So here we are looking at holidays to make a Celebrate Every Day meal plan for the the year. Today I am confronted with music day and the (dubious) international sceptics day. I'm not sure international skeptics day is a real holiday, but I know lots of skeptics who would embrace having a holiday, if they believed in holidays. I found a website for skeptics called eskeptic, which is managed by the Skeptics Society. http://www.skeptic.com/eskeptic/12-03-21/ They had a conference in June about Science, Spirituality and the Search for Meaning. From the pictures of the conference; the massages, the rooms, the view, the food; skeptics do believe in a little hedonism. Which is good for us menu planners, we can run with whatever we like and skeptically wonder if we have imbued it with meaning.
And what does one do with music day? So much to choose from. I am picking my favorite songs, associated with happy events and people I love, to share with my daughter. Its just us two this Saturday night; the boys are off on their own adventures. So to celebrate skeptical musician day, I plan to play some old Ed Moss Trio tapes I bought when Kevin and I were first dating. Ed Moss played piano all around Cincinnati, from Coco's in Covington to the Blue Whisp. I met him when I worked at a coffeehouse on Ludlow Avenue called the Cove Cafe. Most of the staff at the Cove hated to see Ed coming. He had a reputation, in coffeehouse circles, as a tough customer to please. He likes his espresso just right and won't accept less. Good expresso earned you a great tip, though. He was a difficult guy to get to know, Ed Moss. Talented, obsessive, driven and impatient--but he played great piano, and he made good food.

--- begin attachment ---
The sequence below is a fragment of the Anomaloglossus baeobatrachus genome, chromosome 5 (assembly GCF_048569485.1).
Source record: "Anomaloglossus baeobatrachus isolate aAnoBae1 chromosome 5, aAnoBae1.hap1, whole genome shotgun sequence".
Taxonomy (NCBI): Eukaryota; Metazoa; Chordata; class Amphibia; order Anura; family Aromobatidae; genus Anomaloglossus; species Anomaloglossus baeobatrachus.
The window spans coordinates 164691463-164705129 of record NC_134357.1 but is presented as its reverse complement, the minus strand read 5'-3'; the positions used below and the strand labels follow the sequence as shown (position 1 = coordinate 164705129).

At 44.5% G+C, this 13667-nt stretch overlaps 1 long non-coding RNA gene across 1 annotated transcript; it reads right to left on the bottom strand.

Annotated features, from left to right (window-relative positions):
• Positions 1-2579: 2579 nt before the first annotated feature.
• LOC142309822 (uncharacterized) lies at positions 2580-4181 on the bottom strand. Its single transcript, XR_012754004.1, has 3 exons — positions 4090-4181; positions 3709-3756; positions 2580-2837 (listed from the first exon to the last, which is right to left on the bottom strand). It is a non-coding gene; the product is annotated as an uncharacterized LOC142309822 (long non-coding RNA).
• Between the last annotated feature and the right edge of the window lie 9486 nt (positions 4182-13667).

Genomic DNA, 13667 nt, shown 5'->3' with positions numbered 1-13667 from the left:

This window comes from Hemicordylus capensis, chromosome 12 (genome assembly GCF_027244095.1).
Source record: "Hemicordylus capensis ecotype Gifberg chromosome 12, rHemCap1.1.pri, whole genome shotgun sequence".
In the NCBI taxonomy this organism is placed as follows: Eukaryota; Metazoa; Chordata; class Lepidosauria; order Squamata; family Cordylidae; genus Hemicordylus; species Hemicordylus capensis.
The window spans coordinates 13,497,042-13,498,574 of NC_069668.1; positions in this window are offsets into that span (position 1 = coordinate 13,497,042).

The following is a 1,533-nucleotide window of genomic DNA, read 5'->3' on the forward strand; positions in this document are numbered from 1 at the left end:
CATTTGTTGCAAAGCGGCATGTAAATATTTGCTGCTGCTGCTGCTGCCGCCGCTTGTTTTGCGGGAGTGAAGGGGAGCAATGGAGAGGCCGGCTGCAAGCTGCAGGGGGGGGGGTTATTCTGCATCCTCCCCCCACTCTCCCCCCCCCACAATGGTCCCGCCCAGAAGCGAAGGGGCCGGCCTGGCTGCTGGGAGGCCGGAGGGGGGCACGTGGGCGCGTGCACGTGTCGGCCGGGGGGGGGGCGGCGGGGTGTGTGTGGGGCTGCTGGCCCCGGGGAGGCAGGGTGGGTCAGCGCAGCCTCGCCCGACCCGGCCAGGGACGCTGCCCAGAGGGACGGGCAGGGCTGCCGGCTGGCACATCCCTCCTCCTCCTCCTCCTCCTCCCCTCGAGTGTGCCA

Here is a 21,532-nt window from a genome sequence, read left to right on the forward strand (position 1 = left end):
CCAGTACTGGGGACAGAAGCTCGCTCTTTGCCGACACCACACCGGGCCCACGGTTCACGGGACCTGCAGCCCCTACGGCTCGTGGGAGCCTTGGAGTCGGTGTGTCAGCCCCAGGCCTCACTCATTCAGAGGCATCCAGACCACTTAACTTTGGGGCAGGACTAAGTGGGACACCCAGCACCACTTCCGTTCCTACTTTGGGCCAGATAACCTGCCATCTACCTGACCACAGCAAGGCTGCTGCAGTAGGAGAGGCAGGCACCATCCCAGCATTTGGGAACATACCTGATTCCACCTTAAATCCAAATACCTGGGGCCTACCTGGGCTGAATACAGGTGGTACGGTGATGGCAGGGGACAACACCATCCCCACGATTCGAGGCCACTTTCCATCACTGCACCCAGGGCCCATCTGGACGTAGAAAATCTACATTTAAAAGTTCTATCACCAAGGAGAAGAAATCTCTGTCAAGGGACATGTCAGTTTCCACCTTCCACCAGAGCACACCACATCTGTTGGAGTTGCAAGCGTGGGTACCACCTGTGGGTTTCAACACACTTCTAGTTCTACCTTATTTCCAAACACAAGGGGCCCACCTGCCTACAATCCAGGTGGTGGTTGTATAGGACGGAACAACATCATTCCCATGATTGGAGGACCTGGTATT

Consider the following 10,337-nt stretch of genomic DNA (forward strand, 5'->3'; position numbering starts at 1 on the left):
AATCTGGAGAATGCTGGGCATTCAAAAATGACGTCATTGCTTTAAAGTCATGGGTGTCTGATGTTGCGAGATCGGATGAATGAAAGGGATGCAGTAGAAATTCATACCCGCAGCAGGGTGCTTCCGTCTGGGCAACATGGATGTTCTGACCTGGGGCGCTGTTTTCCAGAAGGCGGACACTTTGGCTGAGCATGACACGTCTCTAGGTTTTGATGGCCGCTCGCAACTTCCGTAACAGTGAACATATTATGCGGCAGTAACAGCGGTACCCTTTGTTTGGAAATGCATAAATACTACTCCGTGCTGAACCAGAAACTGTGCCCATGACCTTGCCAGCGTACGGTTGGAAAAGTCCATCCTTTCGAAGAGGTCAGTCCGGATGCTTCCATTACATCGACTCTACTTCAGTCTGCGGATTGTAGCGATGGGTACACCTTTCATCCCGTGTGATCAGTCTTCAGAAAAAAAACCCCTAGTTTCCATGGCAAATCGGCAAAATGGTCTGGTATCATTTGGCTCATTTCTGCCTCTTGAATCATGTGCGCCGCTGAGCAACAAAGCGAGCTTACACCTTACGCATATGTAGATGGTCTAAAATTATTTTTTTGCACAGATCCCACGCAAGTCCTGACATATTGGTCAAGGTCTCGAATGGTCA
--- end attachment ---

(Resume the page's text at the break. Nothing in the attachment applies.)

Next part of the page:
Kevin and I had dinner at his house, Schwartz’s Point, in over the Rhine. I think that was in 1989; we still both number it among the best meals we ever had. The meal had several courses, and lasted hours. Ed would stop between courses to play piano. He had plans, he said, to open his home as a jazz club someday. He said he liked food and jazz. It showed. Ed didn't just have people to dinner. He invited us into his kitchen. This, mind you, was before the whole foodie movement---James Beard and Julia Child were like the only famous TV chefs. I'm not sure I had even heard of Emeril yet.
That dinner taught me a lot about food and entertaining. The meal unwound slowly. Ed went off to the kitchen to prepare each course, sometimes beckoning us to come in and watch, sometimes telling us to relax and listen to music while we he worked. Ed's dinner made a huge impression on me, partly because my palate was so inexperienced. I grew up in a meat and potatoes family. Pot Roast, potatoes and side of bread. Maybe sometimes pizza from Pasquale's. I never ate chinese food until I left home; I'd never had an artichoke until Kevin's mom introduced them to me. I knew nothing about good food.
Ed Moss made dinner about the food. For Ed, food is a medium of expression, much like the piano. He shared his love of cooking in a way I'd never experienced. For example, he brought a whole uncooked fish to the table, so we could admire its scales. I remember being surprised that it was beautiful. That meal is kind of magicial, hazy dream--the food, the wine, the conversation. Kevin and I both still talk about the magic of that dinner, and the sparkly candlelight reflecting on the fish is just part of it.
I read this summer that Ed Moss has opened his home to the public, completing his planned club, just like he talked about at dinner so long ago. http://see.cincinnati.com/2012/06/25/ed-mosss-home-for-jazz/ Sometime, when Kevin is home, I'll take my kids to hear Ed play. Its an experience I look forward to sharing with them. And tonight, for dinner, I plan to take Maria to Dorothy Lane Market to pick out a beautiful fish with sparkly scales. Then, we can cook it together while we listen to Ed play and talk about skeptics.